Life after 'Palmetto Pointe'

'One day I went to work and there was a padlock on the door,' Justin Nathanson said of his work as an editor on the short-lived 'Palmetto Pointe' television show.

Almost five years ago, the state's first TV series was filmed in Charleston. Instead of success and critical kudos, the legacy of "Palmetto Pointe" became bankruptcy, unpaid bills and snickering headlines such as "Palmetto Pointeless."

The early buzz was that the show was in line to become the next teen hit. In the end, the series imploded with ratings so low they barely registered.

Three key players in the midst of the meltdown said that it taught them lessons about the entertainment world and that they've learned the value of persistence in show business and in life.

"The suffering makes you stronger, and you've got to be really strong in this business because there's a ton of reasons to quit every day," said Justin Nathanson, who was lead editor on "Palmetto Pointe."

Nathanson said he is still owed $5,900 for his "Palmetto Pointe" work. He moved on to start a North Charleston-based company that produces commercials. He also has plans for several TV shows, including a series he described as a dark comedy based on his "Palmetto Pointe" experience that he hopes to film at the former Charleston Naval Base. "What's The Pointe?" or "The Pointe" are working titles.

As for his back pay, Nathanson said,

"I'm never going to see it. I don't know who to go after or what. There are plenty of people owed a lot of money, a lot more than me."

John Kearns Jr., an executive producer of the ill-fated series, is focused on a career as a cinematographer in Los Angeles. He also offers his services as a production consultant and rents film lighting gear.

The problem with "Palmetto Pointe," Kearns said, was there was no one person in charge of the show. He estimated that about $1.6 million was spent on "Palmetto Pointe" before it folded after filming seven episodes. "Legally our debt has been closed because of bankruptcy," Kearns said.

Kearns' advice to would-be filmmakers? "Make sure that you have all of the money in the bank before you begin shooting," he said. After "Palmetto Pointe," he thought about whether he wanted to stay in show business. Kearns was 26 years old at the time. "It doesn't matter how many times you fall. Always get back up and try again," he said.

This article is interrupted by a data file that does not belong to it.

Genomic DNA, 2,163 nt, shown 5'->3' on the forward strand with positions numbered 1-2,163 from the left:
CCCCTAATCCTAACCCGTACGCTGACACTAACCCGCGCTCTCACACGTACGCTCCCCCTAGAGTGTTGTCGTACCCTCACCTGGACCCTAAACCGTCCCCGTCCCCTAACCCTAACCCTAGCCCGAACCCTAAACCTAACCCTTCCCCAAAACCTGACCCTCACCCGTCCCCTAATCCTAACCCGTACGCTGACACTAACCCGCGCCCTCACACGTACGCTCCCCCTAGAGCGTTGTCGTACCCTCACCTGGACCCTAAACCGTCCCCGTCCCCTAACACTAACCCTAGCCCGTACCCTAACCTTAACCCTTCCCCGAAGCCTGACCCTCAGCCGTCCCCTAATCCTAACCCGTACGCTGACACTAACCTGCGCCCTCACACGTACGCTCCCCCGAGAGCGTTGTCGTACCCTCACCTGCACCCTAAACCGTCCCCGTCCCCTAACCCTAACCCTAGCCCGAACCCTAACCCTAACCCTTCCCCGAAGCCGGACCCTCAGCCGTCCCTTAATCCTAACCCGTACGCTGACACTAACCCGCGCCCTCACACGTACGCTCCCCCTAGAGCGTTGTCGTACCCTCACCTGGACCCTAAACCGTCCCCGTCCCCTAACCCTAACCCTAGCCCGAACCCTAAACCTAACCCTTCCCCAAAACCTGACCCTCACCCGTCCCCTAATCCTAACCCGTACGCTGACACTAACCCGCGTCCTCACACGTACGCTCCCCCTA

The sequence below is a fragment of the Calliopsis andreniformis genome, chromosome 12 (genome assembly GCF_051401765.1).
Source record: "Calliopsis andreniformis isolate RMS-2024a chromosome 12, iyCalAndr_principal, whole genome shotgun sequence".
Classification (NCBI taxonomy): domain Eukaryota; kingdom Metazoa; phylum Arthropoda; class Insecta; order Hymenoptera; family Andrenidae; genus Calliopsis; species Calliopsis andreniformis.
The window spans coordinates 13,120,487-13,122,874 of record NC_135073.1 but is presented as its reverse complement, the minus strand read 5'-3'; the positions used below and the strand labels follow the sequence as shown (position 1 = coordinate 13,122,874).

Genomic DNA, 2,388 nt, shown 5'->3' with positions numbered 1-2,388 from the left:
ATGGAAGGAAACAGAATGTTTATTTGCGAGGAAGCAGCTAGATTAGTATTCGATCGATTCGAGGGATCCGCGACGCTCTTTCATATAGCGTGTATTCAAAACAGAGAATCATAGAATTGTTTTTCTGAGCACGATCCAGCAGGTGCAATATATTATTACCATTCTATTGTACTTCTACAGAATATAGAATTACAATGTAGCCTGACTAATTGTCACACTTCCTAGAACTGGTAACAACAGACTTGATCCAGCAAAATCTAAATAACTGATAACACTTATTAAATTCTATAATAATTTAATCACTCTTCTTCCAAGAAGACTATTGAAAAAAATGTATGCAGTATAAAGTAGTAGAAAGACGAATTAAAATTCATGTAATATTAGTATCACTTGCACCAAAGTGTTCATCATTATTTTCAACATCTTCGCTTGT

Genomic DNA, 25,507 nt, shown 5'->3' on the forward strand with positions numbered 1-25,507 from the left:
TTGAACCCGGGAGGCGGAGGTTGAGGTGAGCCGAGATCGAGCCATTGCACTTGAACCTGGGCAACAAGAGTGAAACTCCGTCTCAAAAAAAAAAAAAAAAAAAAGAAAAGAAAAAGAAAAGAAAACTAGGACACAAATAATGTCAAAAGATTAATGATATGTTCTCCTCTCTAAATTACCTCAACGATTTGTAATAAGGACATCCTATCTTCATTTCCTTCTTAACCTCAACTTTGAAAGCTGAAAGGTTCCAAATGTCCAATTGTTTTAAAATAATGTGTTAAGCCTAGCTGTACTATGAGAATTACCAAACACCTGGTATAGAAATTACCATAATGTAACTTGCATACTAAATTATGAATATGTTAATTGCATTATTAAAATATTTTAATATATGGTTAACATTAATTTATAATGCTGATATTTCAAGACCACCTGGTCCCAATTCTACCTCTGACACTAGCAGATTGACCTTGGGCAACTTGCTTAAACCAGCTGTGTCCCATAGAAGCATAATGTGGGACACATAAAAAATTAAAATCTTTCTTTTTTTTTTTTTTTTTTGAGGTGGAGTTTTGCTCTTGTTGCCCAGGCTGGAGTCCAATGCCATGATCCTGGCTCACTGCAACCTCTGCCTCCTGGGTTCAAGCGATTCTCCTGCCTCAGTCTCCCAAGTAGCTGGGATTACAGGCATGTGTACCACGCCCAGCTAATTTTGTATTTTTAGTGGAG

Tim Woodward Jr. of Georgetown was a lead actor on "Palmetto Pointe." At the time, he was 21 years old and just learning the ropes of his craft. Woodward said he eventually realized he was in over his head but that it was difficult to swallow his pride and admit he wasn't ready to be a TV series actor. He was being paid a lot of attention, and the situation had gone to his head.

Today, Woodward is an actor living in Wilmington, N.C. "Nobody walked away with their last pay check. I'm sad that it crashed the way that it did. We really thought that the show was going to be a success," he said.

"I was absolutely terrible back then. Everybody went in with the best of intentions. After 'Palmetto Pointe,' I felt like I had a lot of stuff to learn," he said.

But Woodward kept learning. He said that he is scheduled to appear in the show "Hollywood East" this Sunday on the MavTV network. "You can either fall down and quit or get back up and try to do it again and again," he said.

Nathanson was 30 years old when he arrived in town for "Palmetto Pointe" fresh from working as an editor on two HBO specials. He wanted to get away from New York and Los Angeles. He Googled the best place in America to live and found Charleston. He was told he would be working on a program here that would be seen in 90 million homes.

"I was excited that I could have this great way of life down here. I really liked Charleston. I loved the beach. I loved the warm weather," he said.

He was provided with $80,000 worth of editing equipment and staff. After seeing the first episode, doubts began to creep in. The sound was awful, he said. Still, he remained optimistic. "I saw it as a challenge," he said.

He spent 500 hours trying to improve the first show but despite his best efforts Nathanson couldn't put a shine on the amateurish acting. The premiere show landed on i: Independent Television with a thud. The series about five high school students coming of age was quickly in trouble. Seven episodes were filmed but the final two never aired.

"One day I went to work and there was a padlock on the door," Nathanson said.

Nathanson went on to start The Cut Co. on the old Navy base. Most of his business has been commercial advertising, but he has plans to produce TV shows also.

"I'd love to build a sound stage right here. I really want to make this work in Charleston," he said.

Originally, "Palmetto Pointe" was to be filmed in North Carolina but new state incentives helped lure the production to South Carolina. Since the failed "Palmetto Pointe," Charleston landed a TV success, "Army Wives," which debuts its fourth season on the Lifetime network on April 11.

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